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What to do if your puppy is robbing you of your sleep

What to do if your puppy is robbing you of your sleep

No one enjoys crating a puppy at night, but if your puppy is keeping you awake at all hours, it's worth exploring your options to find a solution that works best for you and your pet alike

So you have a new puppy and, like myself, you thought it would be sweet if they slept on the bed with you? But what you hadn’t bargained on was this small cute thing taking up so much space, or the amount of times it gets up and down, needing to go to the toilet, have a drink, chase its tail or simply just wanting to play at 3am in the morning? And how such a small thing can give off so much heat? 

"So you have a new puppy and you thought it would be sweet if they slept on the bed with you"

Don’t worry, I hear you loud and clear. I fell for our miniature longhaired dachshund puppy’s charms, which kicked in completely when she continuously ignored her own bed and jumped higher than twice her own height, until she finally wound up on our mattress. It was sooooo cute! So we brought a ramp to our bed to protect her back, effectively making her dog bed useless.  

After a few months though, the lack of sleep got too much for me. I had become grumpy and constantly tired. So, it was time to reluctantly make some changes. A doggy door was not an option for us, but here are some of the things we did try. 

Attempt 1: Giving her constant access to outdoors  

This sounded like an easy option. Mila could come and go as she pleased via accessing another room. The issue was that without supervision, she would chew or scratch at furniture and electrical cables. She even managing to pull down books and tear them apart. So that option failed. 

Attempt 2: Buying and using training pads 

The biggest concern was Mila’s access to the toilet. Every time she went down the ramp, either my husband or I would take her instantly outside.  

Puppy training pad

Training pads can give puppies a space to do their business indoors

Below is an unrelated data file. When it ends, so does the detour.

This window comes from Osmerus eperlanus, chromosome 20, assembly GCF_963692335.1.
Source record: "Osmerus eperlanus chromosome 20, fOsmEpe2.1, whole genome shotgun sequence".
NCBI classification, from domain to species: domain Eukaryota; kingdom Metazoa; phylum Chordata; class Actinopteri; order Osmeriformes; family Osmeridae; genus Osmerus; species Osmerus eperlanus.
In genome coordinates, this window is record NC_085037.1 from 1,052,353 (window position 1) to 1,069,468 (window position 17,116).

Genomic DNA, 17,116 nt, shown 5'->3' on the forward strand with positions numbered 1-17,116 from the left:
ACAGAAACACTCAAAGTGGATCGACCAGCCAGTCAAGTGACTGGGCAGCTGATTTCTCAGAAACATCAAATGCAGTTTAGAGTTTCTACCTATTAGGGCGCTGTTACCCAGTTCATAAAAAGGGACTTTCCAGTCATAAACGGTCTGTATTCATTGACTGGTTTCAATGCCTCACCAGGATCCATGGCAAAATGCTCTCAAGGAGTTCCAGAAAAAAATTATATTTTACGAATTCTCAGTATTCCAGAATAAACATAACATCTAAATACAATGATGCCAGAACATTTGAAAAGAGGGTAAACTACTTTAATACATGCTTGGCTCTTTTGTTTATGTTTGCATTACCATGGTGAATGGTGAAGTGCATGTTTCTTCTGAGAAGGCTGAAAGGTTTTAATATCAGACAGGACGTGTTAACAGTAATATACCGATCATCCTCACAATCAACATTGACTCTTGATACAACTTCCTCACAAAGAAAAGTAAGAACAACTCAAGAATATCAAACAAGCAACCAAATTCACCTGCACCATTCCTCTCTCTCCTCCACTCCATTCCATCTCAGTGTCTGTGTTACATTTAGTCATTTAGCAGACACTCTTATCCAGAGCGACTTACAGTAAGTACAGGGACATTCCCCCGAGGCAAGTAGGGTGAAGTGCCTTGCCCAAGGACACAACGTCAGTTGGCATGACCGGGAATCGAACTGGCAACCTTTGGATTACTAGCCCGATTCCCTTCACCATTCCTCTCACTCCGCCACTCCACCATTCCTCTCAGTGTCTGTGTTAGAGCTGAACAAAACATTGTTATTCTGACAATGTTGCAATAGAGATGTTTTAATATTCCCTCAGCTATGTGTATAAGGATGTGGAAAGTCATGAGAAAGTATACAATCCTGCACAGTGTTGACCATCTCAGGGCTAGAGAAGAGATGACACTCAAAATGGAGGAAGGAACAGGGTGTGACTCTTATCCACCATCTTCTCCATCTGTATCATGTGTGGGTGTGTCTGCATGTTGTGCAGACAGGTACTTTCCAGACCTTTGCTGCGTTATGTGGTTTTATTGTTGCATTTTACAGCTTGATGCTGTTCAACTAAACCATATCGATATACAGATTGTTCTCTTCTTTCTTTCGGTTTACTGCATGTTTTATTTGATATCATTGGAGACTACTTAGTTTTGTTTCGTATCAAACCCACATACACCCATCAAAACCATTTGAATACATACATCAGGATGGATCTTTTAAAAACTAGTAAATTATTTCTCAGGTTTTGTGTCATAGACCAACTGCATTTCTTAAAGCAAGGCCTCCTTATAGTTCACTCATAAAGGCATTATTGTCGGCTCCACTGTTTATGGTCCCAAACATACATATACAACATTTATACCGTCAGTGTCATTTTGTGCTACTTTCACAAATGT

This eventually became a game for her and we would be waiting up to 30 minutes for her to do her business, before giving up after she had sniffed everything she possibly could outside. So perhaps taking away the outdoor stimulation and just using the training pads would be sufficient. This too failed.

We would guide her to the training pad and then wait for her to go, before unsuccessfully returning back to bed, waking up to her business being done right next to the pad, rather than on it.

Attempt 3: Crating pup 

Exasperated, I finally decided to get a crate for her, which I lined with the training pad. Crating Mila was the last thing I wanted to do. I had associated crates with dog prisons and thought it would be cruel to restrict the energy Mila has so much of, by placing her in a crate. However, I was desperate for a solution to our issue, so was willing to give it a try.  

"Crating Mila was the last thing I wanted to do"

My husband and I had prepared ourselves for a bumpy ride, knowing that Mila would probably bark and cry after having had the luxury of sleeping on our king-sized bed, with comfortable European bedding, for the past five months. I had even told myself, when it got to the stage that our neighbours might complain, I would let her out.

As expected, Mila did bark and cry, but to our surprise, it only lasted for around half an hour and then she settled in and drifted off to sleep. She awoke only once at around 5:45am to use the toilet. I was thrilled. Despite having friends mock me for crating Mila, sending me pictures of their dogs sleeping on beds, I knew this was the right decision for us. 

The end of the story? 

It still isn’t all rainbows and butterflies. Mila’s toilet habits have changed lately and she’s no longer taking her night-time poop just before we go to bed. Sadly, the second night of crating her resulted in us being awoken at 3am so she could do number two. However, where previously she would play outside before her business, this time it was an immediate result and then she went straight back into the crate. 

Puppy in crate

You can make your puppy's crate a nice space for them with blankets and toys

Some words of advice here. First, do what is right for you and your dog. While I didn’t think crating was the answer for us initially, neither was us being sleep-deprived and short tempered good for anyone, including Mila.  

Second, let go of any predispositions in terms of your association with the various options available to you. Mila doesn’t see her crate as a dog prison, she sees it as a play pen. We have since lined the crate with blankets and tied toys to the roof of the crate to entertain her. As a result, she will often simply go into the crate for a time out or just to have a moment to herself.  

"Mila doesn’t see her crate as a dog prison, she sees it as a play pen"

Third, know that puppies will go through phases. Some phases last longer than others and when this phase becomes an issue, that’s when you really need to look at your options. Phases can be adjusted or broken by human interference. The last thing you want is an undesirable phase becoming a habit. 

Looking back now, I would have crated her from the moment we got her, but hindsight is 20/20 vision. Whatever option you take, just know you need a lot of mettle, patience, kindness and understanding. We are after all changing habits, and this can be tough on humans, let alone puppies

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